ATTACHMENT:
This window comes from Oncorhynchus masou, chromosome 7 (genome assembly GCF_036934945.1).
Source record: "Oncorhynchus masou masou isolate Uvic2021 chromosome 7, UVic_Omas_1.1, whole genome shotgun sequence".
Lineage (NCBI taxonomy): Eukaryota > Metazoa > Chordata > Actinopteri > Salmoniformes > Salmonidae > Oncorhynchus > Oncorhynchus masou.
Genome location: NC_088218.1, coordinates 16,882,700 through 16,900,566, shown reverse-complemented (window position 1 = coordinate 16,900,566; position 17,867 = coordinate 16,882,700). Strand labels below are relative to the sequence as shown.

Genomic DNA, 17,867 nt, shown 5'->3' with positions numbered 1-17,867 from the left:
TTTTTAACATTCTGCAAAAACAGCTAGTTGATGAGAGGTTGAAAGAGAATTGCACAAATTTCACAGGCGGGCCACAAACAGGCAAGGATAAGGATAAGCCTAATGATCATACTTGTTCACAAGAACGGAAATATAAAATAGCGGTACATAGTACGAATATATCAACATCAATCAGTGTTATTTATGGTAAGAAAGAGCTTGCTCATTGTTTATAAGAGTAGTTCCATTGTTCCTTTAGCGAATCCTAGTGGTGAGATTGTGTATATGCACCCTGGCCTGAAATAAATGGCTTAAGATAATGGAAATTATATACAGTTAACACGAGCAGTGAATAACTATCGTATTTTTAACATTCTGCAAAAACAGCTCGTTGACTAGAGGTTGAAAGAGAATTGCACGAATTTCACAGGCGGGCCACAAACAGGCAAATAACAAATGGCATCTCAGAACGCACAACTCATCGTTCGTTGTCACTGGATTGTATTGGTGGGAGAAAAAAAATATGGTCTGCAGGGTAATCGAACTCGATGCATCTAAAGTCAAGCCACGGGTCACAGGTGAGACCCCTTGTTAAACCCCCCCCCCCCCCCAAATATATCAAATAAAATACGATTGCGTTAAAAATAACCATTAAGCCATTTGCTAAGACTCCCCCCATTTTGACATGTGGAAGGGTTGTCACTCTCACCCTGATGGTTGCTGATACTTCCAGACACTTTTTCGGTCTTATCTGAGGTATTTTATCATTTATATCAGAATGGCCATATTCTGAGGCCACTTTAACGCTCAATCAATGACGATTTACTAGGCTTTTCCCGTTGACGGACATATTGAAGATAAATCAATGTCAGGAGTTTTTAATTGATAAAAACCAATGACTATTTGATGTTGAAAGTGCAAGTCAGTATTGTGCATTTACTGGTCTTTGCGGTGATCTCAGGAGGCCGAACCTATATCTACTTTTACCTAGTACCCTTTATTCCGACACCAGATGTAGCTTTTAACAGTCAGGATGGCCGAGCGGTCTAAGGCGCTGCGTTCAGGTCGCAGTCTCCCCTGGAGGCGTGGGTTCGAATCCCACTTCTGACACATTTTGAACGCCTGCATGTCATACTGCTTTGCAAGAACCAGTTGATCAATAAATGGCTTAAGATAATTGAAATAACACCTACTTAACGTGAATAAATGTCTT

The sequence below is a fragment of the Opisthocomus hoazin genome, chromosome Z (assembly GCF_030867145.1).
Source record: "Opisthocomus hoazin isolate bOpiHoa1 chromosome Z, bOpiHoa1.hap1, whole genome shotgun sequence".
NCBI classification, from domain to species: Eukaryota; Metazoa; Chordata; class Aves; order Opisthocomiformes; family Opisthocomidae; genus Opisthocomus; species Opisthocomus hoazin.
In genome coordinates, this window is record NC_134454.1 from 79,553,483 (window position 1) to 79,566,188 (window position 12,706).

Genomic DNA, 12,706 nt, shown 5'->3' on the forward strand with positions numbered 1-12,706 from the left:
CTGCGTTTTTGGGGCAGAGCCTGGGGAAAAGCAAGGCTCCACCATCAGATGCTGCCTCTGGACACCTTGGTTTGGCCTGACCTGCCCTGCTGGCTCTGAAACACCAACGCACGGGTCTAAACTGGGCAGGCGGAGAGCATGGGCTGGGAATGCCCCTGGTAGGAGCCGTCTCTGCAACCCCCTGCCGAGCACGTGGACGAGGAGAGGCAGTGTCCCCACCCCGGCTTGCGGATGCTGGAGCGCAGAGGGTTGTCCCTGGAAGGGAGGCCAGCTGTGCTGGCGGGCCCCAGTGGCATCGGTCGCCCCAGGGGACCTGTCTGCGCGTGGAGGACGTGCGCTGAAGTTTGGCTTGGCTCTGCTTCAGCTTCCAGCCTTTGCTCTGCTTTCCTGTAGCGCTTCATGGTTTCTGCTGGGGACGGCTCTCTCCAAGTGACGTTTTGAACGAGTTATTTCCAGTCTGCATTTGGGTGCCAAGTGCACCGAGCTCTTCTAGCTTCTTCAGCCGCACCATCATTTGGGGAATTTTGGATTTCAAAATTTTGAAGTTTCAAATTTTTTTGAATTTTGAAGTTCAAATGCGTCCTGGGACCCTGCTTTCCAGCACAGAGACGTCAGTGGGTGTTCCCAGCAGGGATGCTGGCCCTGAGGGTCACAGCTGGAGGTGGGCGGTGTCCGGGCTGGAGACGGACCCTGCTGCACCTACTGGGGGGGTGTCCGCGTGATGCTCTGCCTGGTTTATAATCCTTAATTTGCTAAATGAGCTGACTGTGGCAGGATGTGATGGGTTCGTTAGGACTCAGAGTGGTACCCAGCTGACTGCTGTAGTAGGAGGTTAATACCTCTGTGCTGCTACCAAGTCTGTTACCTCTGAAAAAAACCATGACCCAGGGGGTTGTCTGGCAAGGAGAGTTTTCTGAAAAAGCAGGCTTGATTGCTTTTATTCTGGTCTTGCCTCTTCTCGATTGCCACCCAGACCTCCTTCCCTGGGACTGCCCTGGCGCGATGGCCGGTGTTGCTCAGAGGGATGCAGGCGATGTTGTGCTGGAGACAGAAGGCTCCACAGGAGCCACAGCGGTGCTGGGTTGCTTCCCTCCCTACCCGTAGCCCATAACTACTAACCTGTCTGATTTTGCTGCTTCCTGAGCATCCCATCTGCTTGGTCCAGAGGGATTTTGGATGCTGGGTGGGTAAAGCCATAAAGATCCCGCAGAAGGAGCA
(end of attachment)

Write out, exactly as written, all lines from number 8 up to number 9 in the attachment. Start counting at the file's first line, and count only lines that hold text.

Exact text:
Source record: "Opisthocomus hoazin isolate bOpiHoa1 chromosome Z, bOpiHoa1.hap1, whole genome shotgun sequence".
NCBI classification, from domain to species: Eukaryota; Metazoa; Chordata; class Aves; order Opisthocomiformes; family Opisthocomidae; genus Opisthocomus; species Opisthocomus hoazin.